Raphael Musto, who died Thursday at home at 85, celebrated his 61st birthday in March 1990 at a dinner event scheduled by a Democratic organization.
Democrats United named the Pittston Township state senator “Man of the Year” and booked 20 groups presenting proclamations, plaques and speeches honoring him.
An additional floor at the American Legion hall in Wilkes-Barre had to be rented for the affair because 800 people had purchased $25 tickets, which “sold like hotcakes,” according to an organizer. Then-Bishop James Timlin of Scranton even issued a special dispensation allowing Catholic attendees to eat prime rib even though the event fell on a no-meat Friday during Lent.
Presents included a giant birthday card with Musto’s caricature kissed by a donkey.
“The response is overwhelming,” Musto said at the time. “It makes me feel as though I’m doing something right.”
Musto was showered with many such affirmations at tribute events and award ceremonies during his 36 years as a legislator.
His annual Sunday-morning breakfast political fundraisers often drew more than a thousand politicians, business and labor leaders and citizens. Then-Gov. Robert P. Casey showed up for at least one breakfast in the 1980s.
Musto received his final public adulation as an elected official at a buffet brunch acknowledging his retirement in the Senate hearing room in Harrisburg on Nov. 17, 2010.
The event was days before he was indicted by a federal grand jury for allegedly accepting $38,000 in kickbacks in exchange for using his influence as a senator.
Government leaders and other well-wishers greeted Musto and his family at the retirement event.
Outgoing state House Speaker Keith McCall described Musto as “an icon in this building.” He was praised for his environmental advocacy, and the state secretary of the state Department of Community and Economic Development called Musto “a great legislator.”
It’s unclear if Musto, the longest-serving local state lawmaker, had any inkling of the case brewing against him when he announced his retirement in January 2010.
Eighty at that time, Musto said he was in “excellent health” and wanted more time to enjoy his family.
That April, agents discovered six envelopes containing $6,500 in cash during a raid at Musto’s office, according to the indictment. He was accused of accepting $35,000 in cash and services from a contractor and another $3,000 from a municipal authority official for supporting their grants and loans.
Musto was at his district office in Pittston during the press conference announcing the charges against him and showed no outward sign of concern.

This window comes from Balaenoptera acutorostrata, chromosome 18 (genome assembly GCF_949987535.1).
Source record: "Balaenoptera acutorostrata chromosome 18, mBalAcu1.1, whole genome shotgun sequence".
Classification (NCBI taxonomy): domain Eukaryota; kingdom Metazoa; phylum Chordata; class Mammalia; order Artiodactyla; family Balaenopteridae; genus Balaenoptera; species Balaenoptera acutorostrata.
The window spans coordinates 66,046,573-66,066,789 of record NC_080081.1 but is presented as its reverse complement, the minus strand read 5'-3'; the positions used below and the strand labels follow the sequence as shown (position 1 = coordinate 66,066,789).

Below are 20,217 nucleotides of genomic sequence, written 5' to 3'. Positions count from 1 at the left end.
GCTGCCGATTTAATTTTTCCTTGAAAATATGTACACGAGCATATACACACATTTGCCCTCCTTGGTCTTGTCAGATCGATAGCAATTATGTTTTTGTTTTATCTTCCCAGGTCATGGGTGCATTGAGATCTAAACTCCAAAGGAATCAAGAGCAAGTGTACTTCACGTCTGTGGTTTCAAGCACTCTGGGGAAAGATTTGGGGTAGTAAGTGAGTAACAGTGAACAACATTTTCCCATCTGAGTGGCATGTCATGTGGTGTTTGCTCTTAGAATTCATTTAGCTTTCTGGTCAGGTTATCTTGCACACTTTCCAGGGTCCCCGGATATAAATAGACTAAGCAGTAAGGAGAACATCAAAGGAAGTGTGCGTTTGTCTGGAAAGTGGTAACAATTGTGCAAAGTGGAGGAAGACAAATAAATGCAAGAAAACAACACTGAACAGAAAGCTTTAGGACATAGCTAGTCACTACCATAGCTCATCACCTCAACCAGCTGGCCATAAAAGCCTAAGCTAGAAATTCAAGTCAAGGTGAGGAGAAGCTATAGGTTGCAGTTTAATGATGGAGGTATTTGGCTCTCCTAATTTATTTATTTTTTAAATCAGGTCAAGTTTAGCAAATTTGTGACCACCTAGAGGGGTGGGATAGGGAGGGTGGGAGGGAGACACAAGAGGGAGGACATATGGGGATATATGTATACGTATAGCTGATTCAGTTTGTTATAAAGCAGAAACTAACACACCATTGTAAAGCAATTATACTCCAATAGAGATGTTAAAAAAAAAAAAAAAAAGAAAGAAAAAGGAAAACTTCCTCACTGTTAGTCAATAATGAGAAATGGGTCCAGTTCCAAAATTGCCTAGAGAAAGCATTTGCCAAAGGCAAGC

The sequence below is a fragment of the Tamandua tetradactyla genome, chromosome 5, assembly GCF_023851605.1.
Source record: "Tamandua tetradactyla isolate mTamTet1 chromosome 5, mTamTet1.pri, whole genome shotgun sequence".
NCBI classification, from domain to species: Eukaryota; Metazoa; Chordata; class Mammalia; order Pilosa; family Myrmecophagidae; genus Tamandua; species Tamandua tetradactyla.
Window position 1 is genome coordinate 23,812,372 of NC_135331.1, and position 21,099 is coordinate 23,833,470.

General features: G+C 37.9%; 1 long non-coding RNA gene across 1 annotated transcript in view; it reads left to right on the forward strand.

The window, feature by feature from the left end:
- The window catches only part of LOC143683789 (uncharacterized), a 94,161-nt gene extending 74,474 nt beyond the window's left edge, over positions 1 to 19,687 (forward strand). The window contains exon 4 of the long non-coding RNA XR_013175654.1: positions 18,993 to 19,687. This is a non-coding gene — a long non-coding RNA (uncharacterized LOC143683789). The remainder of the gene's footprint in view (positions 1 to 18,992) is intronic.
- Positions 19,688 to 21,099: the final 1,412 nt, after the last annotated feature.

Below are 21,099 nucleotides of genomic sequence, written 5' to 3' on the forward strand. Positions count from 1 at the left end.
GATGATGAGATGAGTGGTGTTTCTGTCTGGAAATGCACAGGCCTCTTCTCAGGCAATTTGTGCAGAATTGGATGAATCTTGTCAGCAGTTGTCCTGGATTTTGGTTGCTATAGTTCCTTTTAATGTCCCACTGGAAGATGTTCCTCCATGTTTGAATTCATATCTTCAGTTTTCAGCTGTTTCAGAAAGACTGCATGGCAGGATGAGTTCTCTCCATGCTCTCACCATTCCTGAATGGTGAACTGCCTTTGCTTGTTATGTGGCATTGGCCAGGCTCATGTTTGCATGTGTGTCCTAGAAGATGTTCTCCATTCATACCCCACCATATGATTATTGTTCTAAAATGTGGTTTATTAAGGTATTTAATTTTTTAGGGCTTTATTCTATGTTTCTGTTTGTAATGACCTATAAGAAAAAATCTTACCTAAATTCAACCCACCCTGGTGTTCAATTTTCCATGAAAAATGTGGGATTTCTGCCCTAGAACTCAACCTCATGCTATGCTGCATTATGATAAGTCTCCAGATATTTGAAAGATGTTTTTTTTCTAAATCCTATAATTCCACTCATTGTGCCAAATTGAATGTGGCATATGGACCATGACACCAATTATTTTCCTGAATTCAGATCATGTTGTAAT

“I don’t know how I’m supposed to feel, but I feel fine,” he told reporters.
A Korean War veteran who served in the Army from 1951-53, Musto ran Musto’s Market in Pittston Township before he decided to follow in his father’s footsteps, entering politics.
He was elected to the state House in 1971 to a post left vacant by the death of his father, James.
Musto’s victory in the 118th Legislative District was considered a “stunning upset” because the county Democratic Party endorsement — the usual promise of victory back then — had gone to Roscoe Mulcahy, a county assessor also from the Pittston area, despite Musto’s push for party backing.
In public office, Musto focused heavily on constituent services, particularly walking coal miners through the process to receive Black Lung benefits that had been pushed by his father, a former miner, during his 21 years as a state representative.
One son of a Black Lung victim said Musto helped his father and thousands of others access the benefits.
Musto also cemented support from county Democratic leaders and unions.
After eight years in the state House, Musto set his sights on the U.S. House of Representatives seat left vacant when Congressman Daniel J. Flood resigned. Musto came out on top in a seven-man race in a special election and served the remainder of Flood’s term for several months in 1980.
But Musto had to leave the Congressional post in January 1981 because Republican Jim Nelligan defeated him in the 1980 general election. Nelligan portrayed Musto as a free-spender and himself as a fiscal conservative.
‘Back to Harrisburg’
While contemplating his next political move, Musto rounded up more than 400 supporters at the Nanticoke American Legion Post No. 350 in February 1982 and asked them whether he should engage in a rematch against Nelligan or run for a state Senate seat vacated by Martin L. Murray.
The audience roared, with some shouting, “Back to Harrisburg.”
Often called “Ray,” Musto ran for the 14th Senatorial District seat against Republican political newcomer Michael Passanite. He campaigned on his prior legislative experience, but the opposition portrayed Musto’s close ties with Murray as negative “machine politics” and accused him of cronyism.
After handily defeating Passanite, Musto won re-election to six more state Senate terms.
There were several attempts to unseat Musto over the years, but opponents could not overcome his name recognition and loyal support base. One political advisor noted Musto had successfully avoided controversy or scandal during his tenure in office, saying it’s hard to beat an incumbent who “offers no compelling reason to replace him.”
Musto also brought home the bacon, acquiring numerous grants and assistance for road, bridge and jobs projects throughout his district. Many also viewed him as a go-to person to obtain political jobs.